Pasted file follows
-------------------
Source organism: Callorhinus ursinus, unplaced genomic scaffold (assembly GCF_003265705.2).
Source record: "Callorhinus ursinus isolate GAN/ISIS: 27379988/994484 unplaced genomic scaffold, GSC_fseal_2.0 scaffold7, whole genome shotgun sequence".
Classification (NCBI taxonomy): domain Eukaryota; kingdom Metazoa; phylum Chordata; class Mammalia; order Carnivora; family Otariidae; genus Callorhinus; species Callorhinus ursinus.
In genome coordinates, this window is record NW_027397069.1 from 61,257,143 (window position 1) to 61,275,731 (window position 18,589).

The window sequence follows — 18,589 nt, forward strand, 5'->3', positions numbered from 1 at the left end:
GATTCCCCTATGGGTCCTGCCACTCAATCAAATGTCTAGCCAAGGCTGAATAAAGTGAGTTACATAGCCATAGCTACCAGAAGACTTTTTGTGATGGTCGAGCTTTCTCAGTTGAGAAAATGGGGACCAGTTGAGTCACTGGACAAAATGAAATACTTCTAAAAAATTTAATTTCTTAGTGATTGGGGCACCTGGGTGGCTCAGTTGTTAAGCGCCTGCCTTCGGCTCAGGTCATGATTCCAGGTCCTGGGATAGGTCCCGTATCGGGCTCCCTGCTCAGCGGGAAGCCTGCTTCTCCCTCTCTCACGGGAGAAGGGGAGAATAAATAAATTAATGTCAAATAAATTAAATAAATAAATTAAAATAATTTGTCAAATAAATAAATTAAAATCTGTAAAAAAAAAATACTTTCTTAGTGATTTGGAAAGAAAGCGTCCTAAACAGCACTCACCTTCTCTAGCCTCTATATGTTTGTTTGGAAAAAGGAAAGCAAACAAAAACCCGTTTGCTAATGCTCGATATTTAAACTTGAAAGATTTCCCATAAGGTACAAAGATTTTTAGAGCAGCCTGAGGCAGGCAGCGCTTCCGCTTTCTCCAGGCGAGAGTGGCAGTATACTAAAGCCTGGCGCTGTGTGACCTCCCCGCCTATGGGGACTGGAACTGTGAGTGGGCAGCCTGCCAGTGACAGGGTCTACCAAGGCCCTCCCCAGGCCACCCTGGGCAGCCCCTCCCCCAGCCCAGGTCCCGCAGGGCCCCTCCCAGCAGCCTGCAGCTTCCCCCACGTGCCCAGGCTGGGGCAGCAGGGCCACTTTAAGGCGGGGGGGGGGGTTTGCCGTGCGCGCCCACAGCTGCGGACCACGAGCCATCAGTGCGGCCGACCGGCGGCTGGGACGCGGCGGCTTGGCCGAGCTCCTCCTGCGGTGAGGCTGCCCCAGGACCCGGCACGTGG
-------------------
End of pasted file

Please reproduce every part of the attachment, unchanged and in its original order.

Source organism: Callorhinus ursinus, unplaced genomic scaffold (assembly GCF_003265705.2).
Source record: "Callorhinus ursinus isolate GAN/ISIS: 27379988/994484 unplaced genomic scaffold, GSC_fseal_2.0 scaffold7, whole genome shotgun sequence".
Classification (NCBI taxonomy): domain Eukaryota; kingdom Metazoa; phylum Chordata; class Mammalia; order Carnivora; family Otariidae; genus Callorhinus; species Callorhinus ursinus.
In genome coordinates, this window is record NW_027397069.1 from 61,257,143 (window position 1) to 61,275,731 (window position 18,589).

The window sequence follows — 18,589 nt, forward strand, 5'->3', positions numbered from 1 at the left end:
GATTCCCCTATGGGTCCTGCCACTCAATCAAATGTCTAGCCAAGGCTGAATAAAGTGAGTTACATAGCCATAGCTACCAGAAGACTTTTTGTGATGGTCGAGCTTTCTCAGTTGAGAAAATGGGGACCAGTTGAGTCACTGGACAAAATGAAATACTTCTAAAAAATTTAATTTCTTAGTGATTGGGGCACCTGGGTGGCTCAGTTGTTAAGCGCCTGCCTTCGGCTCAGGTCATGATTCCAGGTCCTGGGATAGGTCCCGTATCGGGCTCCCTGCTCAGCGGGAAGCCTGCTTCTCCCTCTCTCACGGGAGAAGGGGAGAATAAATAAATTAATGTCAAATAAATTAAATAAATAAATTAAAATAATTTGTCAAATAAATAAATTAAAATCTGTAAAAAAAAAATACTTTCTTAGTGATTTGGAAAGAAAGCGTCCTAAACAGCACTCACCTTCTCTAGCCTCTATATGTTTGTTTGGAAAAAGGAAAGCAAACAAAAACCCGTTTGCTAATGCTCGATATTTAAACTTGAAAGATTTCCCATAAGGTACAAAGATTTTTAGAGCAGCCTGAGGCAGGCAGCGCTTCCGCTTTCTCCAGGCGAGAGTGGCAGTATACTAAAGCCTGGCGCTGTGTGACCTCCCCGCCTATGGGGACTGGAACTGTGAGTGGGCAGCCTGCCAGTGACAGGGTCTACCAAGGCCCTCCCCAGGCCACCCTGGGCAGCCCCTCCCCCAGCCCAGGTCCCGCAGGGCCCCTCCCAGCAGCCTGCAGCTTCCCCCACGTGCCCAGGCTGGGGCAGCAGGGCCACTTTAAGGCGGGGGGGGGGGTTTGCCGTGCGCGCCCACAGCTGCGGACCACGAGCCATCAGTGCGGCCGACCGGCGGCTGGGACGCGGCGGCTTGGCCGAGCTCCTCCTGCGGTGAGGCTGCCCCAGGACCCGGCACGTGG